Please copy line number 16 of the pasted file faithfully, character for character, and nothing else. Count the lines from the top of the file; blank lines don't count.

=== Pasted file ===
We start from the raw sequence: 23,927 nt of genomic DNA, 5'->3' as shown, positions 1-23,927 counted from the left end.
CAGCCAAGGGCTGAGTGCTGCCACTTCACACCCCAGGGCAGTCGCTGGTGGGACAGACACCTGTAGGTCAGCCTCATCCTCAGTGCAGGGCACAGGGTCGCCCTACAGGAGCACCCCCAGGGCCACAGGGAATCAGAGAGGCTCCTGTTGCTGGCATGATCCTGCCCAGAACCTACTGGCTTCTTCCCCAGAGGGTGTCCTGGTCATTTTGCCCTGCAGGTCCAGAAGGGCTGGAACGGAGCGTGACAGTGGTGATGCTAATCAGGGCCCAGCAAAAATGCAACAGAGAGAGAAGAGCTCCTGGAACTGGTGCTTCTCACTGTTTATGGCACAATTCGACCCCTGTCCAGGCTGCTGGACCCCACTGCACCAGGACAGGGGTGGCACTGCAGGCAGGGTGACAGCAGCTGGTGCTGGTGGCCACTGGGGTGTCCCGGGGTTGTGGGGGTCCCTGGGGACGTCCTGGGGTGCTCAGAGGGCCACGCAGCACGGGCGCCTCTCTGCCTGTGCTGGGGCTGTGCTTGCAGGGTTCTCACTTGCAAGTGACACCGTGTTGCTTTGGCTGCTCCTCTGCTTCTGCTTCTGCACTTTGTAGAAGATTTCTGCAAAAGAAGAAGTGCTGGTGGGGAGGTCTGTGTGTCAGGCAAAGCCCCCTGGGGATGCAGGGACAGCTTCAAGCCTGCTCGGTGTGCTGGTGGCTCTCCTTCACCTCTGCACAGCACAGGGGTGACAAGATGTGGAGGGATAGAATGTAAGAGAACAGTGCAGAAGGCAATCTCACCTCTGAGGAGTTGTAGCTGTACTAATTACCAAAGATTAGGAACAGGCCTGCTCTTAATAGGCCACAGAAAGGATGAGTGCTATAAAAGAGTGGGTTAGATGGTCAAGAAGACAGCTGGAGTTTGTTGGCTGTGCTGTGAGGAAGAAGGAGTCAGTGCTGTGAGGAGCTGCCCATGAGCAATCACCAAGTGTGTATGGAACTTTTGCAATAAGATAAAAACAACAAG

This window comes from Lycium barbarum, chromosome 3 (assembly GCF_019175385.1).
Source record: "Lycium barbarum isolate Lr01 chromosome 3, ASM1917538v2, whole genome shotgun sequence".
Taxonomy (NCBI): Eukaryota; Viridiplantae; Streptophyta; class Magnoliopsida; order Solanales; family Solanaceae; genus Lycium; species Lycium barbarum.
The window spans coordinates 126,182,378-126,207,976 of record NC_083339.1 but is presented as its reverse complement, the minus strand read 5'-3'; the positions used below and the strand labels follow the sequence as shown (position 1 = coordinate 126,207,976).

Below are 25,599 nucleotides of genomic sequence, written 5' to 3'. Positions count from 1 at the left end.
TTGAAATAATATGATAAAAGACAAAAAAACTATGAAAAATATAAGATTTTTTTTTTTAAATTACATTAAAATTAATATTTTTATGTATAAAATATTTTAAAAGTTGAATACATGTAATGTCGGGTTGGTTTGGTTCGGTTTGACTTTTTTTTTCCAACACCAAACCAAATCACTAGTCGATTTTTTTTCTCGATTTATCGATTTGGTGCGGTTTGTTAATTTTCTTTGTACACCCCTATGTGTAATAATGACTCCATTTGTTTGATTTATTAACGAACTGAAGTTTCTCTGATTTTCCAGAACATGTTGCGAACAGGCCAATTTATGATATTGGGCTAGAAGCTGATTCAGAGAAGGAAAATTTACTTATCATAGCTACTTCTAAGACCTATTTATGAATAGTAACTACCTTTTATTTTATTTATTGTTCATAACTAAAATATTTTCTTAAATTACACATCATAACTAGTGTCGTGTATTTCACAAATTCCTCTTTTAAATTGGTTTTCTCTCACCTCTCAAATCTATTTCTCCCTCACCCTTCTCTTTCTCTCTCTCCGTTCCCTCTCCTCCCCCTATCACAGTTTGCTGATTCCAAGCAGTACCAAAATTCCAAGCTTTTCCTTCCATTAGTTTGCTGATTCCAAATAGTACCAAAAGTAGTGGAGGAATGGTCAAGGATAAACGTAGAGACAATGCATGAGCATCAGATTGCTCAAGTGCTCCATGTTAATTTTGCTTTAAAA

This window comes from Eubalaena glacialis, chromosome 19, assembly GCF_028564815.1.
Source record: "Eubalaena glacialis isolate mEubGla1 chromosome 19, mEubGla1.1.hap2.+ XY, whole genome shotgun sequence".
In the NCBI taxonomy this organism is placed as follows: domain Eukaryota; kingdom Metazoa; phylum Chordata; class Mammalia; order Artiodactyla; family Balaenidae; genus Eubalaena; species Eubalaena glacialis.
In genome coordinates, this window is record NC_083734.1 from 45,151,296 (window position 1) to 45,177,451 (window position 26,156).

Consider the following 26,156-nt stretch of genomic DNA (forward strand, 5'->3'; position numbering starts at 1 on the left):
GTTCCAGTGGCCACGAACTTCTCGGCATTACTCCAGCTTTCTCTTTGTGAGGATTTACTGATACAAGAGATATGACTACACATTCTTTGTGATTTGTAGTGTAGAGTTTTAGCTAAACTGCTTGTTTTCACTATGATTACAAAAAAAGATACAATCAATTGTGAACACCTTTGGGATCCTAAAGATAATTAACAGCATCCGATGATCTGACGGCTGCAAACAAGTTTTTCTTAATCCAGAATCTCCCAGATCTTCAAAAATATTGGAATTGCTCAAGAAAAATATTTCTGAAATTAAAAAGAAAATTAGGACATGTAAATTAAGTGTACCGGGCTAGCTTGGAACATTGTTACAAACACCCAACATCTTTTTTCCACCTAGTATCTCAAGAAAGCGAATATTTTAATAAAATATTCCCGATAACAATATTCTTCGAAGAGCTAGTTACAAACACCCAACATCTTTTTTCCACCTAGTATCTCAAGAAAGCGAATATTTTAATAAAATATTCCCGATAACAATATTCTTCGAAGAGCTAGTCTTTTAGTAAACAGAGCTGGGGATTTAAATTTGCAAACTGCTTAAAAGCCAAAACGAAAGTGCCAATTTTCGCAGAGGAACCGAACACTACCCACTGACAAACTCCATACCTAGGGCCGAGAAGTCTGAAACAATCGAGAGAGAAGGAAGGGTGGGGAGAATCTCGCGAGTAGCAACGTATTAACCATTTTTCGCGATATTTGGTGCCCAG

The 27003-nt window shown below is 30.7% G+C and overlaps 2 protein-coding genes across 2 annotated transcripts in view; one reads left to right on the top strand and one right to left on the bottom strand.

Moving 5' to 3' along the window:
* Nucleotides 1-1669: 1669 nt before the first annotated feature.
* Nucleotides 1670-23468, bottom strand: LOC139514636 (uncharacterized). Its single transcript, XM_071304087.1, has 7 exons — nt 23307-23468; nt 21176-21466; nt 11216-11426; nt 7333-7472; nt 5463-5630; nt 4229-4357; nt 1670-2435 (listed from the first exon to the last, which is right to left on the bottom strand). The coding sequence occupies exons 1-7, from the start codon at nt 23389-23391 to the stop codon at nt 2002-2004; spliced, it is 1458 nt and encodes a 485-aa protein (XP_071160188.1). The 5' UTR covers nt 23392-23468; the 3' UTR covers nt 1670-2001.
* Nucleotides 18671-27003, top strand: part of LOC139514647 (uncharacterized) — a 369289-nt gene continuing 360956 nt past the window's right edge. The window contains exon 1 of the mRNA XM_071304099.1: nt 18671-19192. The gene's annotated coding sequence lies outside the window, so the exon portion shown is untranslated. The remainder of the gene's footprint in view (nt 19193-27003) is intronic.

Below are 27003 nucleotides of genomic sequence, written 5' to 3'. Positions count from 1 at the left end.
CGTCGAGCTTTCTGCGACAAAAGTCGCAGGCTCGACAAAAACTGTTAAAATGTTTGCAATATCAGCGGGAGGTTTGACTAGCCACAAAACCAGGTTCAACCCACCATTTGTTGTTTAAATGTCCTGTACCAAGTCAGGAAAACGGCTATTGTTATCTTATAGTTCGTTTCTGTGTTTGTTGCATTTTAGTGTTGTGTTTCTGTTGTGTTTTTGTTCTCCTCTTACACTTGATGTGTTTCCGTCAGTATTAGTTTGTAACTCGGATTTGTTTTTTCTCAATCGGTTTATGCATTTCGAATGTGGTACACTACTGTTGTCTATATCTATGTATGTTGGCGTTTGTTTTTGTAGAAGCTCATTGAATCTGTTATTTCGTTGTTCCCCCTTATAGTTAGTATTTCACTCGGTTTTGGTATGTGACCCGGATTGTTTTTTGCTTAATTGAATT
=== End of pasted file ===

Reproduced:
Moving 5' to 3' along the window: